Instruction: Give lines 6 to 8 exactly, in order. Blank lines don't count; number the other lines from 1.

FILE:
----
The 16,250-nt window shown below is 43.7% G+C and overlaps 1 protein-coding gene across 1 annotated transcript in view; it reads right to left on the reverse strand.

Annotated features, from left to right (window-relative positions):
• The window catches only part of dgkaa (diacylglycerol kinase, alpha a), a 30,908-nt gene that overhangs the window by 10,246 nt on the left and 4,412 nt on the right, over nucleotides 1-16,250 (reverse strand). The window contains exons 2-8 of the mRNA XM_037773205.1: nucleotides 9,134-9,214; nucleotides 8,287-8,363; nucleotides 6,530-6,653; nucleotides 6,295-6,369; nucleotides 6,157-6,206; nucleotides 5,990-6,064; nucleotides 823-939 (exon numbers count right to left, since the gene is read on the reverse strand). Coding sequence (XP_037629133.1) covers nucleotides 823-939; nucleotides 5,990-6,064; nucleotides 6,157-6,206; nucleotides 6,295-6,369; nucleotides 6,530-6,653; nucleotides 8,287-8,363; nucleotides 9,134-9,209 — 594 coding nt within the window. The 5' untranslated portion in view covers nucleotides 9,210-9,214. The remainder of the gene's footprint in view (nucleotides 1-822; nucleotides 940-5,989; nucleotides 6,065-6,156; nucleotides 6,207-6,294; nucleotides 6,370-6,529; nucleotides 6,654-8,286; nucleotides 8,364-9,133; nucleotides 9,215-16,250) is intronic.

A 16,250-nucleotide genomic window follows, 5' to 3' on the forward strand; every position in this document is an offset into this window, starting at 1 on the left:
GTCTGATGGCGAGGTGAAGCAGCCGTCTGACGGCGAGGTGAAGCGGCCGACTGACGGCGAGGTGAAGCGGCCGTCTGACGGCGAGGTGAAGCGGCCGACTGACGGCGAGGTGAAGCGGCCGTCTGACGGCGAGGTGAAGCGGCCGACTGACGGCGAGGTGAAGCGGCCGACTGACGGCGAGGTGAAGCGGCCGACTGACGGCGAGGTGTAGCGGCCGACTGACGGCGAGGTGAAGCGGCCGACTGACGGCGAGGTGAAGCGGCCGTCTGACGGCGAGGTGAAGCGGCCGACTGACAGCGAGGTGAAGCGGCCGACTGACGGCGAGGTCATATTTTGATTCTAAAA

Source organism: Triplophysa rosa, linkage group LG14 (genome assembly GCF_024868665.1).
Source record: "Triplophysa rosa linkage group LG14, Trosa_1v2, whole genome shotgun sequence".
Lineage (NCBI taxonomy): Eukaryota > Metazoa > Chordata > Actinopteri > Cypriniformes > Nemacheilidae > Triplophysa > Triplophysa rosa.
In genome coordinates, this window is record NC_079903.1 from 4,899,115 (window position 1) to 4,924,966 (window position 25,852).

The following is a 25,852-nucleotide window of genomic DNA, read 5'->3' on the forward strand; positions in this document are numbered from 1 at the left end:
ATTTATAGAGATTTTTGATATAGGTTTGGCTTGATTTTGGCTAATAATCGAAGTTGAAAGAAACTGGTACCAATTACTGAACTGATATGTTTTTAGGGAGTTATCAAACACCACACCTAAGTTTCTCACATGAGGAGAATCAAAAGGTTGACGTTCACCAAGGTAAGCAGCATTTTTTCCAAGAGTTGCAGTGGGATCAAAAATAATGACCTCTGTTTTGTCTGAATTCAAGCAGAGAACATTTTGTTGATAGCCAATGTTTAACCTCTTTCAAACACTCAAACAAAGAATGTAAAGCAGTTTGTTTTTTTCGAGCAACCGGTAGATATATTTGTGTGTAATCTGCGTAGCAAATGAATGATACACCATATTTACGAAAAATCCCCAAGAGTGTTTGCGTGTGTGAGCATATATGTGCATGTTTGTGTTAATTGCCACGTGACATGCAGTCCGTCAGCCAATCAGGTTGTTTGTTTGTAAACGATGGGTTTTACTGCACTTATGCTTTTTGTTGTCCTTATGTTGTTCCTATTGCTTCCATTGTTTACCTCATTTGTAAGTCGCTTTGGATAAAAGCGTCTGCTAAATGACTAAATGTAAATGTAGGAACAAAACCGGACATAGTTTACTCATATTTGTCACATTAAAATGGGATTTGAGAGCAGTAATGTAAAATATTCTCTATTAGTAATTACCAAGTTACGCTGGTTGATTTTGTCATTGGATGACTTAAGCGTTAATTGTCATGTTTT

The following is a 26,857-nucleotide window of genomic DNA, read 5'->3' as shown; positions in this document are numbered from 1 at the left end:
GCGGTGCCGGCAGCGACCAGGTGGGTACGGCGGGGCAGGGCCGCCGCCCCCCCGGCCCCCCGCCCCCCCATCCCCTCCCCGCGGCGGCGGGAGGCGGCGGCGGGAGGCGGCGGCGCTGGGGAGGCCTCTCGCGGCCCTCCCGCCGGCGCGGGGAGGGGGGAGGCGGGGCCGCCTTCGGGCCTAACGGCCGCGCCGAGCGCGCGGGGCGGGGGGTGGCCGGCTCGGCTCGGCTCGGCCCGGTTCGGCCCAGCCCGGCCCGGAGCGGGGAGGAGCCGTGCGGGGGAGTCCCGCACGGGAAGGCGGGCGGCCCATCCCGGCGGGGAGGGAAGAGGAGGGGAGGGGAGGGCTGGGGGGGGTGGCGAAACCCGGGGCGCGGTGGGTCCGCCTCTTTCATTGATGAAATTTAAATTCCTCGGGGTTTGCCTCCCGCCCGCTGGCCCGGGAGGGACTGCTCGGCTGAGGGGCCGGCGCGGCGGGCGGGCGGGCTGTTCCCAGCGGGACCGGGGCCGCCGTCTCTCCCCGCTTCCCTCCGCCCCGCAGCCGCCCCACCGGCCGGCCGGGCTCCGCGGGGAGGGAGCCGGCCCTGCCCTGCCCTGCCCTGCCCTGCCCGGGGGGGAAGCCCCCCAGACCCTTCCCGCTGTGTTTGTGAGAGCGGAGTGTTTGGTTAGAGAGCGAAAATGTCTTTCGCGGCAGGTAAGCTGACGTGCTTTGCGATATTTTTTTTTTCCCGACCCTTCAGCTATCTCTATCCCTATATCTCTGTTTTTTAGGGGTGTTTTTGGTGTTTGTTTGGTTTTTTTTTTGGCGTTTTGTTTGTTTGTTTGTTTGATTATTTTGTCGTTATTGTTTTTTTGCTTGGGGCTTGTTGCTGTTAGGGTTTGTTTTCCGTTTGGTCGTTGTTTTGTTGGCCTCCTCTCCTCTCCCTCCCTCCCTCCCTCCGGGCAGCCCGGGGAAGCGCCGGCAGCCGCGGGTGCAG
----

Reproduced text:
Source organism: Triplophysa rosa, linkage group LG14 (genome assembly GCF_024868665.1).
Source record: "Triplophysa rosa linkage group LG14, Trosa_1v2, whole genome shotgun sequence".
Lineage (NCBI taxonomy): Eukaryota > Metazoa > Chordata > Actinopteri > Cypriniformes > Nemacheilidae > Triplophysa > Triplophysa rosa.